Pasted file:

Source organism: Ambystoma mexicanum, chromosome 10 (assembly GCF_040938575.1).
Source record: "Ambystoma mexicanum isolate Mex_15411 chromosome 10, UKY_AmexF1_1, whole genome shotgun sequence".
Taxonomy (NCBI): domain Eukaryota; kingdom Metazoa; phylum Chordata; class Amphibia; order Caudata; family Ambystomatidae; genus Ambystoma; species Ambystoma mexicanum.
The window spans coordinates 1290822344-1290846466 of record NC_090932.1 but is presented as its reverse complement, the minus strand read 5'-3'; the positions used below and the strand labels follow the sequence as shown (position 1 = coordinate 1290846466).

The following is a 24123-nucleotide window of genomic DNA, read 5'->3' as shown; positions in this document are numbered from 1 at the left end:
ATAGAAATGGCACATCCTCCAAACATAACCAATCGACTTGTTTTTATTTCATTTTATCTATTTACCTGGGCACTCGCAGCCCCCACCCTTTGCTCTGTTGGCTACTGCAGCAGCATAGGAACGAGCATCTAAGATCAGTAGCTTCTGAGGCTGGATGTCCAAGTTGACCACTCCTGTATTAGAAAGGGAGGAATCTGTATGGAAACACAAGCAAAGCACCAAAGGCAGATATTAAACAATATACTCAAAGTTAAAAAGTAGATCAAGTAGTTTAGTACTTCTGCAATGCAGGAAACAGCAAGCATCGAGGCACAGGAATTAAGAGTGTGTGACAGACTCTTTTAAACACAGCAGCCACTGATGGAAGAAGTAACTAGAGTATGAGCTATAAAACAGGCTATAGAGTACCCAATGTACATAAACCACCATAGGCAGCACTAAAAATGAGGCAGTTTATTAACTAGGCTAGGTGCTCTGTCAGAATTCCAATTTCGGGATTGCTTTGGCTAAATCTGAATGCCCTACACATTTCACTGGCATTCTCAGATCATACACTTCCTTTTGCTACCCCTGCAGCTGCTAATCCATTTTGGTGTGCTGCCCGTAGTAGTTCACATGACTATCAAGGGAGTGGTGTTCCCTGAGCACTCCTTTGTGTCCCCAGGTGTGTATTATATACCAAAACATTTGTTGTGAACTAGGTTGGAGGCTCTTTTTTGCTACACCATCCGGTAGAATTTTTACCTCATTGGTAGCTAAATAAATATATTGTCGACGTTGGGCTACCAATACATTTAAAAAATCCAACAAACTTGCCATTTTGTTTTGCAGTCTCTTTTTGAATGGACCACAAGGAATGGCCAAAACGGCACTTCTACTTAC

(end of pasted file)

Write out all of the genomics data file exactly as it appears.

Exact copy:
Source organism: Ambystoma mexicanum, chromosome 10 (assembly GCF_040938575.1).
Source record: "Ambystoma mexicanum isolate Mex_15411 chromosome 10, UKY_AmexF1_1, whole genome shotgun sequence".
Taxonomy (NCBI): domain Eukaryota; kingdom Metazoa; phylum Chordata; class Amphibia; order Caudata; family Ambystomatidae; genus Ambystoma; species Ambystoma mexicanum.
The window spans coordinates 1290822344-1290846466 of record NC_090932.1 but is presented as its reverse complement, the minus strand read 5'-3'; the positions used below and the strand labels follow the sequence as shown (position 1 = coordinate 1290846466).

The following is a 24123-nucleotide window of genomic DNA, read 5'->3' as shown; positions in this document are numbered from 1 at the left end:
ATAGAAATGGCACATCCTCCAAACATAACCAATCGACTTGTTTTTATTTCATTTTATCTATTTACCTGGGCACTCGCAGCCCCCACCCTTTGCTCTGTTGGCTACTGCAGCAGCATAGGAACGAGCATCTAAGATCAGTAGCTTCTGAGGCTGGATGTCCAAGTTGACCACTCCTGTATTAGAAAGGGAGGAATCTGTATGGAAACACAAGCAAAGCACCAAAGGCAGATATTAAACAATATACTCAAAGTTAAAAAGTAGATCAAGTAGTTTAGTACTTCTGCAATGCAGGAAACAGCAAGCATCGAGGCACAGGAATTAAGAGTGTGTGACAGACTCTTTTAAACACAGCAGCCACTGATGGAAGAAGTAACTAGAGTATGAGCTATAAAACAGGCTATAGAGTACCCAATGTACATAAACCACCATAGGCAGCACTAAAAATGAGGCAGTTTATTAACTAGGCTAGGTGCTCTGTCAGAATTCCAATTTCGGGATTGCTTTGGCTAAATCTGAATGCCCTACACATTTCACTGGCATTCTCAGATCATACACTTCCTTTTGCTACCCCTGCAGCTGCTAATCCATTTTGGTGTGCTGCCCGTAGTAGTTCACATGACTATCAAGGGAGTGGTGTTCCCTGAGCACTCCTTTGTGTCCCCAGGTGTGTATTATATACCAAAACATTTGTTGTGAACTAGGTTGGAGGCTCTTTTTTGCTACACCATCCGGTAGAATTTTTACCTCATTGGTAGCTAAATAAATATATTGTCGACGTTGGGCTACCAATACATTTAAAAAATCCAACAAACTTGCCATTTTGTTTTGCAGTCTCTTTTTGAATGGACCACAAGGAATGGCCAAAACGGCACTTCTACTTAC